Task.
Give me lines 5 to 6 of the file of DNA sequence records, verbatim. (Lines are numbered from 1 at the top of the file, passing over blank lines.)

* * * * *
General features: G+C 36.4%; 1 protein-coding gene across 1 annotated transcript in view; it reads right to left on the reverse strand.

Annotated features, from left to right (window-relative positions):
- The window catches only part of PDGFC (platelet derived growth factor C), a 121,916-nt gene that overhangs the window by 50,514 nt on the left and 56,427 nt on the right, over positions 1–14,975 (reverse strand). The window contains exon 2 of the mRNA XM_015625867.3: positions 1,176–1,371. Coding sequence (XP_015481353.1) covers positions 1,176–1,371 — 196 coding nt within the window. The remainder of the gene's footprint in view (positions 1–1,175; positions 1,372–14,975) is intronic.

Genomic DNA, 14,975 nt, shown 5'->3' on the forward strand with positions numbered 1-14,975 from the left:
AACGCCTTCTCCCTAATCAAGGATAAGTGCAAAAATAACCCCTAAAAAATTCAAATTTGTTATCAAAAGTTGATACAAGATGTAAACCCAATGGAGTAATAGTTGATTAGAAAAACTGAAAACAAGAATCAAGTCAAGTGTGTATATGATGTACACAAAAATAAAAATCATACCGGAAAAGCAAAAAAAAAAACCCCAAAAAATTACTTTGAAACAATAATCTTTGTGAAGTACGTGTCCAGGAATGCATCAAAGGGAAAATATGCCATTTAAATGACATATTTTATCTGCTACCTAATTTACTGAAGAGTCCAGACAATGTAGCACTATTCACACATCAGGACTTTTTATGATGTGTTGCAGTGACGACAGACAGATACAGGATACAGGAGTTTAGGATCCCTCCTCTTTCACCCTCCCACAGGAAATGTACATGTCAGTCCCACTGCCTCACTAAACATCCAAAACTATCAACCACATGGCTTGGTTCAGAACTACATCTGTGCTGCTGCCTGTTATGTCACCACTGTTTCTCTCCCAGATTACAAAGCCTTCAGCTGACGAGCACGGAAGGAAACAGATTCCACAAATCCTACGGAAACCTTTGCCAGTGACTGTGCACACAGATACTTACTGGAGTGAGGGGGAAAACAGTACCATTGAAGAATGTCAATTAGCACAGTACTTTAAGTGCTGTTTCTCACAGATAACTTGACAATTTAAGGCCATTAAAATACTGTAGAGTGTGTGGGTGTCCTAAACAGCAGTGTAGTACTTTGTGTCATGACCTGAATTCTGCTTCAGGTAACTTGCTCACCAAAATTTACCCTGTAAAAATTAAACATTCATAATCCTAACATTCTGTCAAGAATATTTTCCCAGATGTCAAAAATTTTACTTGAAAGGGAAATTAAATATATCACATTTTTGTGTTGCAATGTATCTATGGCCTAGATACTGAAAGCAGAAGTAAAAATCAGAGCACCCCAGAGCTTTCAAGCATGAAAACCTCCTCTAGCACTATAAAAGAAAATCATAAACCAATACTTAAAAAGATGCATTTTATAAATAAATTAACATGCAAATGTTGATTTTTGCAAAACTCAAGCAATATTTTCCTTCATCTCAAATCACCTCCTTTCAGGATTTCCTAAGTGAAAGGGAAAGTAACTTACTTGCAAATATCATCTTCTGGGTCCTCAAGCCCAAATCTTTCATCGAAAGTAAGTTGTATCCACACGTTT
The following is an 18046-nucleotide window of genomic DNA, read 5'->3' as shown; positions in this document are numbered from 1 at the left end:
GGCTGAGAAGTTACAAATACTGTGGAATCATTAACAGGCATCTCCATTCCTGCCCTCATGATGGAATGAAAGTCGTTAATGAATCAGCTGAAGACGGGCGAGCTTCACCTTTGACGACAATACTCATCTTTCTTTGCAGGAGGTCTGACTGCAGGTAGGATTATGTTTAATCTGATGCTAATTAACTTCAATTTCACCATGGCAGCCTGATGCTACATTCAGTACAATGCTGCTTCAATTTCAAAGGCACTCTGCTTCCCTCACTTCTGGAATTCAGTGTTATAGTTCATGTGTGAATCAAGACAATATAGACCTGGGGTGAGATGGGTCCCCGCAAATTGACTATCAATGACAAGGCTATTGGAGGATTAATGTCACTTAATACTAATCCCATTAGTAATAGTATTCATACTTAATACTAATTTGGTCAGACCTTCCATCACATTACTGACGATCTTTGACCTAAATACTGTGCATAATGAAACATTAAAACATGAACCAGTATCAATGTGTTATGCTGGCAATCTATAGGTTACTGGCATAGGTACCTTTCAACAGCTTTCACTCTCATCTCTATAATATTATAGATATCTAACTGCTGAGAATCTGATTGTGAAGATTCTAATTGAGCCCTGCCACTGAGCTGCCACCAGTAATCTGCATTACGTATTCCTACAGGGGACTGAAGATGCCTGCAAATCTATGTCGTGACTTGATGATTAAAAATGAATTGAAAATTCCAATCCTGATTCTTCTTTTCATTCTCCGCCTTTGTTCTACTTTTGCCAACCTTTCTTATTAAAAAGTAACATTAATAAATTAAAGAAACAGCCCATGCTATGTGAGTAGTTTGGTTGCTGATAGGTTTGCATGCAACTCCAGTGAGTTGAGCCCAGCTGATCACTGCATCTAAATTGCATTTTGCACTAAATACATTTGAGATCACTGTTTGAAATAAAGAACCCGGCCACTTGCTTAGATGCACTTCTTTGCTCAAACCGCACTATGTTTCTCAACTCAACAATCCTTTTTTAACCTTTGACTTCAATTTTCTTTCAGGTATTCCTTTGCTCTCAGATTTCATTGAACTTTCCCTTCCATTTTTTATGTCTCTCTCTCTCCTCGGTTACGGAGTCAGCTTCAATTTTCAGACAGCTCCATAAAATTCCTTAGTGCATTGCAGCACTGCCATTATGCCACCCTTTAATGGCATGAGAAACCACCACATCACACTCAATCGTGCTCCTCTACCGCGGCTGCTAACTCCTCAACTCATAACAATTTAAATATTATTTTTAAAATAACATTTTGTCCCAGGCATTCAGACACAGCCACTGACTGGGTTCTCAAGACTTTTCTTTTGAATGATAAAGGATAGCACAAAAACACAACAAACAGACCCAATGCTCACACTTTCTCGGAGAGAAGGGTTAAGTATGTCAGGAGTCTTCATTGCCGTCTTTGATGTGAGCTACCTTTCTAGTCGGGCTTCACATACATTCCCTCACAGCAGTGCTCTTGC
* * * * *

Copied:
AACGCCTTCTCCCTAATCAAGGATAAGTGCAAAAATAACCCCTAAAAAATTCAAATTTGTTATCAAAAGTTGATACAAGATGTAAACCCAATGGAGTAATAGTTGATTAGAAAAACTGAAAACAAGAATCAAGTCAAGTGTGTATATGATGTACACAAAAATAAAAATCATACCGGAAAAGCAAAAAAAAAAACCCCAAAAAATTACTTTGAAACAATAATCTTTGTGAAGTACGTGTCCAGGAATGCATCAAAGGGAAAATATGCCATTTAAATGACATATTTTATCTGCTACCTAATTTACTGAAGAGTCCAGACAATGTAGCACTATTCACACATCAGGACTTTTTATGATGTGTTGCAGTGACGACAGACAGATACAGGATACAGGAGTTTAGGATCCCTCCTCTTTCACCCTCCCACAGGAAATGTACATGTCAGTCCCACTGCCTCACTAAACATCCAAAACTATCAACCACATGGCTTGGTTCAGAACTACATCTGTGCTGCTGCCTGTTATGTCACCACTGTTTCTCTCCCAGATTACAAAGCCTTCAGCTGACGAGCACGGAAGGAAACAGATTCCACAAATCCTACGGAAACCTTTGCCAGTGACTGTGCACACAGATACTTACTGGAGTGAGGGGGAAAACAGTACCATTGAAGAATGTCAATTAGCACAGTACTTTAAGTGCTGTTTCTCACAGATAACTTGACAATTTAAGGCCATTAAAATACTGTAGAGTGTGTGGGTGTCCTAAACAGCAGTGTAGTACTTTGTGTCATGACCTGAATTCTGCTTCAGGTAACTTGCTCACCAAAATTTACCCTGTAAAAATTAAACATTCATAATCCTAACATTCTGTCAAGAATATTTTCCCAGATGTCAAAAATTTTACTTGAAAGGGAAATTAAATATATCACATTTTTGTGTTGCAATGTATCTATGGCCTAGATACTGAAAGCAGAAGTAAAAATCAGAGCACCCCAGAGCTTTCAAGCATGAAAACCTCCTCTAGCACTATAAAAGAAAATCATAAACCAATACTTAAAAAGATGCATTTTATAAATAAATTAACATGCAAATGTTGATTTTTGCAAAACTCAAGCAATATTTTCCTTCATCTCAAATCACCTCCTTTCAGGATTTCCTAAGTGAAAGGGAAAGTAACTTACTTGCAAATATCATCTTCTGGGTCCTCAAGCCCAAATCTTTCATCGAAAGTAAGTTGTATCCACACGTTT
The following is an 18046-nucleotide window of genomic DNA, read 5'->3' as shown; positions in this document are numbered from 1 at the left end: